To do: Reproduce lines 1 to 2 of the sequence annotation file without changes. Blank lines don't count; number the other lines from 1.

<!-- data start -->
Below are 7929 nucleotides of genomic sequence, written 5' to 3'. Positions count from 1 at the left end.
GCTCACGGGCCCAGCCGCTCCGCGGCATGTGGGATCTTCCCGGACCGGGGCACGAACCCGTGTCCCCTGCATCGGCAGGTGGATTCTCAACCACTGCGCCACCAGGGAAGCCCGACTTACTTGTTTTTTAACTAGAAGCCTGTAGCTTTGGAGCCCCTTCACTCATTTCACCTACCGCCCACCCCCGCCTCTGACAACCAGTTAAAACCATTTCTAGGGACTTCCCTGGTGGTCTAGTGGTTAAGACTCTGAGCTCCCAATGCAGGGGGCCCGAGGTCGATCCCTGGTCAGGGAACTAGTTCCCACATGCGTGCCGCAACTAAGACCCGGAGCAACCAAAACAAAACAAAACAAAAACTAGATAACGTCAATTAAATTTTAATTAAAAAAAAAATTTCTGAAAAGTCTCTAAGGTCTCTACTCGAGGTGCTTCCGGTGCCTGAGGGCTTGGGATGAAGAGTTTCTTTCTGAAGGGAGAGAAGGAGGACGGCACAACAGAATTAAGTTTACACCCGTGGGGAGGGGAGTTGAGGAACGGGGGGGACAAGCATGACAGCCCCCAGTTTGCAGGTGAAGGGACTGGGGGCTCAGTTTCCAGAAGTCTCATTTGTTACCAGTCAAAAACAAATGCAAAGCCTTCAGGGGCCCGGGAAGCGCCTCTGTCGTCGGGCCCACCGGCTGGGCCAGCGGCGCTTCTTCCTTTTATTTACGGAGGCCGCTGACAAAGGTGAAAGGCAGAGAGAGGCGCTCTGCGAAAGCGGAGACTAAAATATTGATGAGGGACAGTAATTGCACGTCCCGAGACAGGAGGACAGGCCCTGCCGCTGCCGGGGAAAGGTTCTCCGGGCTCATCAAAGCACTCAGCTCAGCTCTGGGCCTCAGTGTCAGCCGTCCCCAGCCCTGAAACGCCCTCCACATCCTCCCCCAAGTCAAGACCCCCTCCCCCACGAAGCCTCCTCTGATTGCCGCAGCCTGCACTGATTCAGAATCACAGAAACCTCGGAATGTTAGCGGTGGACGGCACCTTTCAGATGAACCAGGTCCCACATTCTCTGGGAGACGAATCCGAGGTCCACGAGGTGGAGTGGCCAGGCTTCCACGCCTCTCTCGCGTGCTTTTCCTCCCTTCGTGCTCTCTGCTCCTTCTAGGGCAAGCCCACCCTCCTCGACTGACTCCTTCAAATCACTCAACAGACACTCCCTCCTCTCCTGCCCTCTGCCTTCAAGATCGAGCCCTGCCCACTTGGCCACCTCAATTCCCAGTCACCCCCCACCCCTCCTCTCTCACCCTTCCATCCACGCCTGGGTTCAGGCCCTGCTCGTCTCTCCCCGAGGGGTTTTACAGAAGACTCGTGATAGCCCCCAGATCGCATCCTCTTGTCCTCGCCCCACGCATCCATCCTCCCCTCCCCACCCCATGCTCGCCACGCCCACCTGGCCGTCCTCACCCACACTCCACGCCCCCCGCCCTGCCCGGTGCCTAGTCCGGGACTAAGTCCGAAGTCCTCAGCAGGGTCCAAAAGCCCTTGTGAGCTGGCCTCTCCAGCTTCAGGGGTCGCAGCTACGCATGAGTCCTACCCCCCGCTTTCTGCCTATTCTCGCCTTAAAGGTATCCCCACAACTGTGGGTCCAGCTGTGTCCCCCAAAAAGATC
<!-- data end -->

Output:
Below are 7929 nucleotides of genomic sequence, written 5' to 3'. Positions count from 1 at the left end.
GCTCACGGGCCCAGCCGCTCCGCGGCATGTGGGATCTTCCCGGACCGGGGCACGAACCCGTGTCCCCTGCATCGGCAGGTGGATTCTCAACCACTGCGCCACCAGGGAAGCCCGACTTACTTGTTTTTTAACTAGAAGCCTGTAGCTTTGGAGCCCCTTCACTCATTTCACCTACCGCCCACCCCCGCCTCTGACAACCAGTTAAAACCATTTCTAGGGACTTCCCTGGTGGTCTAGTGGTTAAGACTCTGAGCTCCCAATGCAGGGGGCCCGAGGTCGATCCCTGGTCAGGGAACTAGTTCCCACATGCGTGCCGCAACTAAGACCCGGAGCAACCAAAACAAAACAAAACAAAAACTAGATAACGTCAATTAAATTTTAATTAAAAAAAAAATTTCTGAAAAGTCTCTAAGGTCTCTACTCGAGGTGCTTCCGGTGCCTGAGGGCTTGGGATGAAGAGTTTCTTTCTGAAGGGAGAGAAGGAGGACGGCACAACAGAATTAAGTTTACACCCGTGGGGAGGGGAGTTGAGGAACGGGGGGGACAAGCATGACAGCCCCCAGTTTGCAGGTGAAGGGACTGGGGGCTCAGTTTCCAGAAGTCTCATTTGTTACCAGTCAAAAACAAATGCAAAGCCTTCAGGGGCCCGGGAAGCGCCTCTGTCGTCGGGCCCACCGGCTGGGCCAGCGGCGCTTCTTCCTTTTATTTACGGAGGCCGCTGACAAAGGTGAAAGGCAGAGAGAGGCGCTCTGCGAAAGCGGAGACTAAAATATTGATGAGGGACAGTAATTGCACGTCCCGAGACAGGAGGACAGGCCCTGCCGCTGCCGGGGAAAGGTTCTCCGGGCTCATCAAAGCACTCAGCTCAGCTCTGGGCCTCAGTGTCAGCCGTCCCCAGCCCTGAAACGCCCTCCACATCCTCCCCCAAGTCAAGACCCCCTCCCCCACGAAGCCTCCTCTGATTGCCGCAGCCTGCACTGATTCAGAATCACAGAAACCTCGGAATGTTAGCGGTGGACGGCACCTTTCAGATGAACCAGGTCCCACATTCTCTGGGAGACGAATCCGAGGTCCACGAGGTGGAGTGGCCAGGCTTCCACGCCTCTCTCGCGTGCTTTTCCTCCCTTCGTGCTCTCTGCTCCTTCTAGGGCAAGCCCACCCTCCTCGACTGACTCCTTCAAATCACTCAACAGACACTCCCTCCTCTCCTGCCCTCTGCCTTCAAGATCGAGCCCTGCCCACTTGGCCACCTCAATTCCCAGTCACCCCCCACCCCTCCTCTCTCACCCTTCCATCCACGCCTGGGTTCAGGCCCTGCTCGTCTCTCCCCGAGGGGTTTTACAGAAGACTCGTGATAGCCCCCAGATCGCATCCTCTTGTCCTCGCCCCACGCATCCATCCTCCCCTCCCCACCCCATGCTCGCCACGCCCACCTGGCCGTCCTCACCCACACTCCACGCCCCCCGCCCTGCCCGGTGCCTAGTCCGGGACTAAGTCCGAAGTCCTCAGCAGGGTCCAAAAGCCCTTGTGAGCTGGCCTCTCCAGCTTCAGGGGTCGCAGCTACGCATGAGTCCTACCCCCCGCTTTCTGCCTATTCTCGCCTTAAAGGTATCCCCACAACTGTGGGTCCAGCTGTGTCCCCCAAAAAGATC